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Wind of Change - Feed-in-tariffs under review

Posted on Oct 06, 2015 by Jane Ramsay  | 0 Comments

In order to encourage the production of renewable energy and to engage those who wouldn’t otherwise participate in the energy market, the feed-in-tariff is a payment for energy that has been produced from a renewable energy source. Different tariff rates are typically set for different renewable energy technologies.

If you install technology that generates electricity from a renewable or low-carbon source such as solar PV or wind turbine, the UK Government's Feed-in Tariffs scheme (FITs) should mean that you get a fixed payment from your energy supplier for every kilowatt hour (kWh) your system generates. This is called the generation tariff.

Under a FiT, you would  also receive a guaranteed price for any surplus electricity you generate from eligible renewable energy sources and which you export to the grid. This is called the export tariff and will also be paid by your electricity supplier. Then there is the added bonus that you'll save money on your electricity bill, because you'll be using your own electricity. Currently, the rate is indexed to the retail price index for the life of the tariff and it is tax-free for domestic installations which generate electricity mainly for their own use.

Feed-in-tariffs have meant that investors have been able to obtain a reasonable and relatively certain return on renewable energy investments. “Preliminary accreditation” for FiTs was introduced so that developers could fix their tariff in advance of installation, provided they had obtained planning permission and grid connection. This afforded developer protection against tariff degression for a certain period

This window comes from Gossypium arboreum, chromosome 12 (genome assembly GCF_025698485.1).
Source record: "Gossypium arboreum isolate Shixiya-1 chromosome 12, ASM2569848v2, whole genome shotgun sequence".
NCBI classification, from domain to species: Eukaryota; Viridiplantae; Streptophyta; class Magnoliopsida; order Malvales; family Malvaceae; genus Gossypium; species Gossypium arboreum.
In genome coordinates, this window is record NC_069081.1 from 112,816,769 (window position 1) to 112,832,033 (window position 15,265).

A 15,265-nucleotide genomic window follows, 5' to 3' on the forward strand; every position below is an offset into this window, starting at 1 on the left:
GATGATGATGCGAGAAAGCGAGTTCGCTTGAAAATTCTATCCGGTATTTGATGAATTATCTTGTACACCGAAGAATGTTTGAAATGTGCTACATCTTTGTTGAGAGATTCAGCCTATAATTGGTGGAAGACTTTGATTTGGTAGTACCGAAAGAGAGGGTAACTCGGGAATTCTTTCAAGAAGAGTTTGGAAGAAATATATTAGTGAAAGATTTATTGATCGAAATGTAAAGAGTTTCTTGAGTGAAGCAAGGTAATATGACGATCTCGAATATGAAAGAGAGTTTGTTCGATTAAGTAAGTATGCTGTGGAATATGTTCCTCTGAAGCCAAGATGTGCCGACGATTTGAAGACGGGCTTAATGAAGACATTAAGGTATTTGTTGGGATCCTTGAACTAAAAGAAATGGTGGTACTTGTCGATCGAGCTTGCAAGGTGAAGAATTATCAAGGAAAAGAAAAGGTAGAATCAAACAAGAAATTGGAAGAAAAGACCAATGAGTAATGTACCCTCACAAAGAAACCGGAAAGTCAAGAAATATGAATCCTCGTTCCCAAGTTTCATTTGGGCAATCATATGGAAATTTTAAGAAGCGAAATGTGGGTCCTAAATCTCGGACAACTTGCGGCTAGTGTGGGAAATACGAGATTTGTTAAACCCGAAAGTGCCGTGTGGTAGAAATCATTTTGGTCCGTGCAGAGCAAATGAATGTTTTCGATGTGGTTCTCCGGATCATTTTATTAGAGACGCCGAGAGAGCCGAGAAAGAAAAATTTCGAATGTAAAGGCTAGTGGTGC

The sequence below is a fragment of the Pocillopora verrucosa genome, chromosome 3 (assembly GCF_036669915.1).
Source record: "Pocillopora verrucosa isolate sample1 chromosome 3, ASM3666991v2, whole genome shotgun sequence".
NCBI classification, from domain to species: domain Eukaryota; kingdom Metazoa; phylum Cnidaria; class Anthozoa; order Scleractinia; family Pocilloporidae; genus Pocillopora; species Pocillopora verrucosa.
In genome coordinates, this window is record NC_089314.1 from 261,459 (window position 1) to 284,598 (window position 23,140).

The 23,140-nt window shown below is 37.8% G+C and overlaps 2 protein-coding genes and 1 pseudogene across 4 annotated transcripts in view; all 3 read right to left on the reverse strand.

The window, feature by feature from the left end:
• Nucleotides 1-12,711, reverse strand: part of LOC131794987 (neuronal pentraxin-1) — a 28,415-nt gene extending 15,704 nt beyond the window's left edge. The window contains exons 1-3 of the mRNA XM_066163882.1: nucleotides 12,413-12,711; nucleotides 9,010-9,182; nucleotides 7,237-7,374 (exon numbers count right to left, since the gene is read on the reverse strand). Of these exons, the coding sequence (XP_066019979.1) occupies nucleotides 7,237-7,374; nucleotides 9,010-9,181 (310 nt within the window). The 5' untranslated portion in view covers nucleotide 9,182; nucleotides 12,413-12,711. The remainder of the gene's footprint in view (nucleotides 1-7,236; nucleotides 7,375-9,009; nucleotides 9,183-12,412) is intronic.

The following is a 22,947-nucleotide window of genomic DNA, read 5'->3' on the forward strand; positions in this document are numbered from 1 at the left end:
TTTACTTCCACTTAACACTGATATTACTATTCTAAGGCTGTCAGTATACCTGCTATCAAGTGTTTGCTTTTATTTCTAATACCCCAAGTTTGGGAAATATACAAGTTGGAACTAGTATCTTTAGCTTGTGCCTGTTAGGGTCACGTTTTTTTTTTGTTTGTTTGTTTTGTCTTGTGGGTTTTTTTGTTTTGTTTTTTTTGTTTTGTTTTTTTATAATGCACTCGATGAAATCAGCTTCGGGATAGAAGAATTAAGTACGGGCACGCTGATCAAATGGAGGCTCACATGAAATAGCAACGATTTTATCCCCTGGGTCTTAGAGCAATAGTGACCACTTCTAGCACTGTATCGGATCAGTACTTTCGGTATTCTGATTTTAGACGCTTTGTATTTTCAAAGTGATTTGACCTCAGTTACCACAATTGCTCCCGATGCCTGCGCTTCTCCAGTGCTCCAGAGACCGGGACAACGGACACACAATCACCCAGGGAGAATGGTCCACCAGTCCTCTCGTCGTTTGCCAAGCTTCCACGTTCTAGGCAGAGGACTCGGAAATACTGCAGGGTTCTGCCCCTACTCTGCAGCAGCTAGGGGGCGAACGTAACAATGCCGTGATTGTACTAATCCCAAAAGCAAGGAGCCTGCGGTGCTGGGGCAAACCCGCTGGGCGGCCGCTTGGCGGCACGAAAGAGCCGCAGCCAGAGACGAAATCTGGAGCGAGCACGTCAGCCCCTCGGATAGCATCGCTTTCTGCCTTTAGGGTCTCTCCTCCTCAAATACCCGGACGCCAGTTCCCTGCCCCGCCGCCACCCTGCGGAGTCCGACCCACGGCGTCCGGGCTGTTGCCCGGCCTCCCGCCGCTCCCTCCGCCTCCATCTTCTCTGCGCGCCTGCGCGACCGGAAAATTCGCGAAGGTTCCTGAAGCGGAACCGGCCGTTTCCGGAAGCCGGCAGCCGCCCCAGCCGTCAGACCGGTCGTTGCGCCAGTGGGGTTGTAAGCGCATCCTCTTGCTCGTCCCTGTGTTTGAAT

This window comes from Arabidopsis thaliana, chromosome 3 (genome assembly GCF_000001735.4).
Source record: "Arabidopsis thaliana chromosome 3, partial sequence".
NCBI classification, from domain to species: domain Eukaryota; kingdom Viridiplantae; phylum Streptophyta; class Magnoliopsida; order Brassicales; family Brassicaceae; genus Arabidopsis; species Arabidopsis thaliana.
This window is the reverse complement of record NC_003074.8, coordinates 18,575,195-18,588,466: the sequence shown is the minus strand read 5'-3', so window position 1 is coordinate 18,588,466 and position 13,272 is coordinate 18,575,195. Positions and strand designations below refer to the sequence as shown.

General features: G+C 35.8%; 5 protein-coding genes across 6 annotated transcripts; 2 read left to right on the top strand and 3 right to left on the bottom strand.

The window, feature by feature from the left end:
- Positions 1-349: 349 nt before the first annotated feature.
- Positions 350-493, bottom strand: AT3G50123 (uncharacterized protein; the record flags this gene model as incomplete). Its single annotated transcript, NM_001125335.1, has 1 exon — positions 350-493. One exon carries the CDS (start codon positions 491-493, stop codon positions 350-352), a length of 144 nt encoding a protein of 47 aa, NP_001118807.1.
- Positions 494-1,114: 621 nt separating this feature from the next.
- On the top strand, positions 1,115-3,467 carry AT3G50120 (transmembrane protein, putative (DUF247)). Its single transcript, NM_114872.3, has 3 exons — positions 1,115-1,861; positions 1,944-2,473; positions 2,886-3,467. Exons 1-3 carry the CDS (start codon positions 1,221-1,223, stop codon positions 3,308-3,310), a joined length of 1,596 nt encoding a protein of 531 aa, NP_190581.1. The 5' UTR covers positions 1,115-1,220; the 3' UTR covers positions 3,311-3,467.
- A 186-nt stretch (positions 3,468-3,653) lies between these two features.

However, since the new Government in May 2015, the Department of Energy and Climate Change (DECC) has released a Consultation on review of the Feed-in-tariff scheme – including the removal of Preliminary Accreditation and the introduction of tariff degression mechanisms, so that projects will only be entitled to receive the rate of subsidy available at the time they are completed. This delay in guaranteeing the FiT  until after the project is connected to the grid and generating electricity, could create significant uncertainty in project development and hamper efforts to secure financing.

In its wide reaching consultation, the Government is carrying out a full-scale review of FiTs. The proposals under consideration include very significant reductions in some of the FiTs payable for generation of electricity from small-scale solar PV, wind and hydro schemes. These reductions would apply to new installations from January 2016 onwards and would range from between 10% and 31% for hydro, between 62% and 87% for solar PV, and between 23% and 67% for most small scale wind projects.

With so much uncertainty on the FiT scheme, only time will tell how  prospective investors and developers of small scale renewable energy projects will be affected. Advice should be taken on the timescales for implementation of  their schemes to ensure maximum returns. 

For more information, please contact  Jane.

Email: Jane.Ramsay@mbmcommercial.co.uk 

Call: 0131 226 8222

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